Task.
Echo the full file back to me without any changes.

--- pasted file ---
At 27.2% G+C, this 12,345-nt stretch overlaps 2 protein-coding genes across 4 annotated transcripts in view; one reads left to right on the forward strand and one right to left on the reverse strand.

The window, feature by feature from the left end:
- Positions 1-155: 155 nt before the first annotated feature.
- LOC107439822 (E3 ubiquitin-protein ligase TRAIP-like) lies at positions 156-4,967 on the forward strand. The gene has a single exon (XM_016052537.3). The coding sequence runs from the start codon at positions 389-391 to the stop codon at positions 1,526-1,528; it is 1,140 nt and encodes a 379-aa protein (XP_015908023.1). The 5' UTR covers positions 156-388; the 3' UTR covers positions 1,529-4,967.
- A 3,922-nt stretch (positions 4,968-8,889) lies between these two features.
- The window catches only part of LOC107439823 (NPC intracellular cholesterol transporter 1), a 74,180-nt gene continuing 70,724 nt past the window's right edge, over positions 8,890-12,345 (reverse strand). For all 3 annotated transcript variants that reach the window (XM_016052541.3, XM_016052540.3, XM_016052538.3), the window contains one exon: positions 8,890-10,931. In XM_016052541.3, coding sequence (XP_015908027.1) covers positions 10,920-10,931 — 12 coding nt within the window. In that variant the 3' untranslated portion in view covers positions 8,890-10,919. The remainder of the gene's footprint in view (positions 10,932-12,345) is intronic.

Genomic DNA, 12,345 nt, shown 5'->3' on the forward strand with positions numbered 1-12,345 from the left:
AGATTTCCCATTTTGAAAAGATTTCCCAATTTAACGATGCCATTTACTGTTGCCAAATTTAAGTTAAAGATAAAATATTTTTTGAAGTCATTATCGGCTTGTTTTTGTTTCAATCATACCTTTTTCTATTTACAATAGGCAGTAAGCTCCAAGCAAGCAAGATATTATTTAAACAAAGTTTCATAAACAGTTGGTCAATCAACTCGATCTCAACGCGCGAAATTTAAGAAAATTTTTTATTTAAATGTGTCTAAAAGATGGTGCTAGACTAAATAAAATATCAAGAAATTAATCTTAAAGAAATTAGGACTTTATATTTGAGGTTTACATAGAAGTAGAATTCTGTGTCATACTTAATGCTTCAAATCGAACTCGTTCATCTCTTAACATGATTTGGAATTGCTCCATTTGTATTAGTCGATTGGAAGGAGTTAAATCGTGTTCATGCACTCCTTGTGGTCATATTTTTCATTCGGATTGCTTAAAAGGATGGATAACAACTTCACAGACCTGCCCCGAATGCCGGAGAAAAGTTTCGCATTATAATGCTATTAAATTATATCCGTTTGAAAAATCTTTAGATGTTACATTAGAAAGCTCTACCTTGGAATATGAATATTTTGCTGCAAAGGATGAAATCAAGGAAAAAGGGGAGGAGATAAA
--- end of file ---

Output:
At 27.2% G+C, this 12,345-nt stretch overlaps 2 protein-coding genes across 4 annotated transcripts in view; one reads left to right on the forward strand and one right to left on the reverse strand.

The window, feature by feature from the left end:
- Positions 1-155: 155 nt before the first annotated feature.
- LOC107439822 (E3 ubiquitin-protein ligase TRAIP-like) lies at positions 156-4,967 on the forward strand. The gene has a single exon (XM_016052537.3). The coding sequence runs from the start codon at positions 389-391 to the stop codon at positions 1,526-1,528; it is 1,140 nt and encodes a 379-aa protein (XP_015908023.1). The 5' UTR covers positions 156-388; the 3' UTR covers positions 1,529-4,967.
- A 3,922-nt stretch (positions 4,968-8,889) lies between these two features.
- The window catches only part of LOC107439823 (NPC intracellular cholesterol transporter 1), a 74,180-nt gene continuing 70,724 nt past the window's right edge, over positions 8,890-12,345 (reverse strand). For all 3 annotated transcript variants that reach the window (XM_016052541.3, XM_016052540.3, XM_016052538.3), the window contains one exon: positions 8,890-10,931. In XM_016052541.3, coding sequence (XP_015908027.1) covers positions 10,920-10,931 — 12 coding nt within the window. In that variant the 3' untranslated portion in view covers positions 8,890-10,919. The remainder of the gene's footprint in view (positions 10,932-12,345) is intronic.

Genomic DNA, 12,345 nt, shown 5'->3' on the forward strand with positions numbered 1-12,345 from the left:
AGATTTCCCATTTTGAAAAGATTTCCCAATTTAACGATGCCATTTACTGTTGCCAAATTTAAGTTAAAGATAAAATATTTTTTGAAGTCATTATCGGCTTGTTTTTGTTTCAATCATACCTTTTTCTATTTACAATAGGCAGTAAGCTCCAAGCAAGCAAGATATTATTTAAACAAAGTTTCATAAACAGTTGGTCAATCAACTCGATCTCAACGCGCGAAATTTAAGAAAATTTTTTATTTAAATGTGTCTAAAAGATGGTGCTAGACTAAATAAAATATCAAGAAATTAATCTTAAAGAAATTAGGACTTTATATTTGAGGTTTACATAGAAGTAGAATTCTGTGTCATACTTAATGCTTCAAATCGAACTCGTTCATCTCTTAACATGATTTGGAATTGCTCCATTTGTATTAGTCGATTGGAAGGAGTTAAATCGTGTTCATGCACTCCTTGTGGTCATATTTTTCATTCGGATTGCTTAAAAGGATGGATAACAACTTCACAGACCTGCCCCGAATGCCGGAGAAAAGTTTCGCATTATAATGCTATTAAATTATATCCGTTTGAAAAATCTTTAGATGTTACATTAGAAAGCTCTACCTTGGAATATGAATATTTTGCTGCAAAGGATGAAATCAAGGAAAAAGGGGAGGAGATAAA